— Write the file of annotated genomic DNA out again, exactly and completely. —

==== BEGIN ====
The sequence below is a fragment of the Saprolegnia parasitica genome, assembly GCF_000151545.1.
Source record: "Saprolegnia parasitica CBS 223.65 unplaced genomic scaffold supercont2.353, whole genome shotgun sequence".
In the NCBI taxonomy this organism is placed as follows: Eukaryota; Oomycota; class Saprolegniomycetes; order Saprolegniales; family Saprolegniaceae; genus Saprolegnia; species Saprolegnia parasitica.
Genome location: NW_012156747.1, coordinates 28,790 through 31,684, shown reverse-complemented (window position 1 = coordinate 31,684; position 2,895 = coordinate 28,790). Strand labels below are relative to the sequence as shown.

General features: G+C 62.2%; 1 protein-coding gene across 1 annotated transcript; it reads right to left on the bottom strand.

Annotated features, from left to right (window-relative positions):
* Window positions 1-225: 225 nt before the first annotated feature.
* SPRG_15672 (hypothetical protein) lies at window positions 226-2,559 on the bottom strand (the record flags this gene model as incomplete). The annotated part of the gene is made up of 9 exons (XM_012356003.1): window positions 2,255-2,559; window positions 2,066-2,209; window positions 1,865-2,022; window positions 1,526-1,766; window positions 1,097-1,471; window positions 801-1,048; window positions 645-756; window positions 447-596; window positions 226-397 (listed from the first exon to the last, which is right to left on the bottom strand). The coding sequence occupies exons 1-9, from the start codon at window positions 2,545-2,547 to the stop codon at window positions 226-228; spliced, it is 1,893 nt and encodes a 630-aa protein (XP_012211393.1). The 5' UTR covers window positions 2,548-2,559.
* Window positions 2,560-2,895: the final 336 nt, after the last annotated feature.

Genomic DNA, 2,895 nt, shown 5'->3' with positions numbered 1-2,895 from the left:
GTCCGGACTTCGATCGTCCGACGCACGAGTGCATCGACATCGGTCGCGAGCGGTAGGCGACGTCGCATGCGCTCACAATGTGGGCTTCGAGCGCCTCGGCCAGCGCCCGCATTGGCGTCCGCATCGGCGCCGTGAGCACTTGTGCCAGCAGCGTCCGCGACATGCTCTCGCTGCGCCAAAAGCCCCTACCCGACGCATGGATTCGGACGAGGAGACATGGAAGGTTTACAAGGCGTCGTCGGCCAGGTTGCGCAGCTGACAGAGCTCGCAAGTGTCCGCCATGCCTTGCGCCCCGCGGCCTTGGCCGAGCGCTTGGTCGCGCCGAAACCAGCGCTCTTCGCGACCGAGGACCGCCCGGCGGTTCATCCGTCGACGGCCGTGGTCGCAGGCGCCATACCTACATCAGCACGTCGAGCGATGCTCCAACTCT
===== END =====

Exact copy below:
The sequence below is a fragment of the Saprolegnia parasitica genome, assembly GCF_000151545.1.
Source record: "Saprolegnia parasitica CBS 223.65 unplaced genomic scaffold supercont2.353, whole genome shotgun sequence".
In the NCBI taxonomy this organism is placed as follows: Eukaryota; Oomycota; class Saprolegniomycetes; order Saprolegniales; family Saprolegniaceae; genus Saprolegnia; species Saprolegnia parasitica.
Genome location: NW_012156747.1, coordinates 28,790 through 31,684, shown reverse-complemented (window position 1 = coordinate 31,684; position 2,895 = coordinate 28,790). Strand labels below are relative to the sequence as shown.

General features: G+C 62.2%; 1 protein-coding gene across 1 annotated transcript; it reads right to left on the bottom strand.

Annotated features, from left to right (window-relative positions):
* Window positions 1-225: 225 nt before the first annotated feature.
* SPRG_15672 (hypothetical protein) lies at window positions 226-2,559 on the bottom strand (the record flags this gene model as incomplete). The annotated part of the gene is made up of 9 exons (XM_012356003.1): window positions 2,255-2,559; window positions 2,066-2,209; window positions 1,865-2,022; window positions 1,526-1,766; window positions 1,097-1,471; window positions 801-1,048; window positions 645-756; window positions 447-596; window positions 226-397 (listed from the first exon to the last, which is right to left on the bottom strand). The coding sequence occupies exons 1-9, from the start codon at window positions 2,545-2,547 to the stop codon at window positions 226-228; spliced, it is 1,893 nt and encodes a 630-aa protein (XP_012211393.1). The 5' UTR covers window positions 2,548-2,559.
* Window positions 2,560-2,895: the final 336 nt, after the last annotated feature.

Genomic DNA, 2,895 nt, shown 5'->3' with positions numbered 1-2,895 from the left:
GTCCGGACTTCGATCGTCCGACGCACGAGTGCATCGACATCGGTCGCGAGCGGTAGGCGACGTCGCATGCGCTCACAATGTGGGCTTCGAGCGCCTCGGCCAGCGCCCGCATTGGCGTCCGCATCGGCGCCGTGAGCACTTGTGCCAGCAGCGTCCGCGACATGCTCTCGCTGCGCCAAAAGCCCCTACCCGACGCATGGATTCGGACGAGGAGACATGGAAGGTTTACAAGGCGTCGTCGGCCAGGTTGCGCAGCTGACAGAGCTCGCAAGTGTCCGCCATGCCTTGCGCCCCGCGGCCTTGGCCGAGCGCTTGGTCGCGCCGAAACCAGCGCTCTTCGCGACCGAGGACCGCCCGGCGGTTCATCCGTCGACGGCCGTGGTCGCAGGCGCCATACCTACATCAGCACGTCGAGCGATGCTCCAACTCT